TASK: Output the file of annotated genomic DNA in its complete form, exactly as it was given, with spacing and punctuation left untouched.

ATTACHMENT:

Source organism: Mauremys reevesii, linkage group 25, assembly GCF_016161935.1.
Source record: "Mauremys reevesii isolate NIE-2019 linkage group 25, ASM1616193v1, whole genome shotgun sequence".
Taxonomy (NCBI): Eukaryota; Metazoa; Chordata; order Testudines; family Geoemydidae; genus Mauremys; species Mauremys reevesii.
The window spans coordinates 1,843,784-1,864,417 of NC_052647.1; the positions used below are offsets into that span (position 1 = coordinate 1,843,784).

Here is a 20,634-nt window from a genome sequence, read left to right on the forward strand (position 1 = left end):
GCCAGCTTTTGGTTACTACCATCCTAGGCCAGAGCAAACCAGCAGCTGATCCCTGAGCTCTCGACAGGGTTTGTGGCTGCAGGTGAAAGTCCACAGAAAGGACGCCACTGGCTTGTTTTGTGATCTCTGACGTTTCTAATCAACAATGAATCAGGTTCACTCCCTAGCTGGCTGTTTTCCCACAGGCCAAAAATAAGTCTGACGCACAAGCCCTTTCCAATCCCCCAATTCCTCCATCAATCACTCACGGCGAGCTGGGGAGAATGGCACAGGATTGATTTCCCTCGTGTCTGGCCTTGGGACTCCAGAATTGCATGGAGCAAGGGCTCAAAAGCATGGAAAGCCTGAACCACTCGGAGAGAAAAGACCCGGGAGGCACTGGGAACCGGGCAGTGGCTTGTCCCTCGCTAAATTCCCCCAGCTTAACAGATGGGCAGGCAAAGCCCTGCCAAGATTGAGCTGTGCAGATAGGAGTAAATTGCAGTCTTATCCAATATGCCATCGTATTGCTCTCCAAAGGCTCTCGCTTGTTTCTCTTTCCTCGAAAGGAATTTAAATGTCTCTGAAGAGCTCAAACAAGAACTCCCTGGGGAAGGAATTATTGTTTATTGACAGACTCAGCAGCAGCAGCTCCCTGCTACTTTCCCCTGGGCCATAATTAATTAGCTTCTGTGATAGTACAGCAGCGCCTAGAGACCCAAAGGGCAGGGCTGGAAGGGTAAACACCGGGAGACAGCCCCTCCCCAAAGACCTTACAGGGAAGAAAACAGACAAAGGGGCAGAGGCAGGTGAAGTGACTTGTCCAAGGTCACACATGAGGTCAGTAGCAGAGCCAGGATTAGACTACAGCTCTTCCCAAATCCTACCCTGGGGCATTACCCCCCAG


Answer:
Source organism: Mauremys reevesii, linkage group 25, assembly GCF_016161935.1.
Source record: "Mauremys reevesii isolate NIE-2019 linkage group 25, ASM1616193v1, whole genome shotgun sequence".
Taxonomy (NCBI): Eukaryota; Metazoa; Chordata; order Testudines; family Geoemydidae; genus Mauremys; species Mauremys reevesii.
The window spans coordinates 1,843,784-1,864,417 of NC_052647.1; the positions used below are offsets into that span (position 1 = coordinate 1,843,784).

Here is a 20,634-nt window from a genome sequence, read left to right on the forward strand (position 1 = left end):
GCCAGCTTTTGGTTACTACCATCCTAGGCCAGAGCAAACCAGCAGCTGATCCCTGAGCTCTCGACAGGGTTTGTGGCTGCAGGTGAAAGTCCACAGAAAGGACGCCACTGGCTTGTTTTGTGATCTCTGACGTTTCTAATCAACAATGAATCAGGTTCACTCCCTAGCTGGCTGTTTTCCCACAGGCCAAAAATAAGTCTGACGCACAAGCCCTTTCCAATCCCCCAATTCCTCCATCAATCACTCACGGCGAGCTGGGGAGAATGGCACAGGATTGATTTCCCTCGTGTCTGGCCTTGGGACTCCAGAATTGCATGGAGCAAGGGCTCAAAAGCATGGAAAGCCTGAACCACTCGGAGAGAAAAGACCCGGGAGGCACTGGGAACCGGGCAGTGGCTTGTCCCTCGCTAAATTCCCCCAGCTTAACAGATGGGCAGGCAAAGCCCTGCCAAGATTGAGCTGTGCAGATAGGAGTAAATTGCAGTCTTATCCAATATGCCATCGTATTGCTCTCCAAAGGCTCTCGCTTGTTTCTCTTTCCTCGAAAGGAATTTAAATGTCTCTGAAGAGCTCAAACAAGAACTCCCTGGGGAAGGAATTATTGTTTATTGACAGACTCAGCAGCAGCAGCTCCCTGCTACTTTCCCCTGGGCCATAATTAATTAGCTTCTGTGATAGTACAGCAGCGCCTAGAGACCCAAAGGGCAGGGCTGGAAGGGTAAACACCGGGAGACAGCCCCTCCCCAAAGACCTTACAGGGAAGAAAACAGACAAAGGGGCAGAGGCAGGTGAAGTGACTTGTCCAAGGTCACACATGAGGTCAGTAGCAGAGCCAGGATTAGACTACAGCTCTTCCCAAATCCTACCCTGGGGCATTACCCCCCAG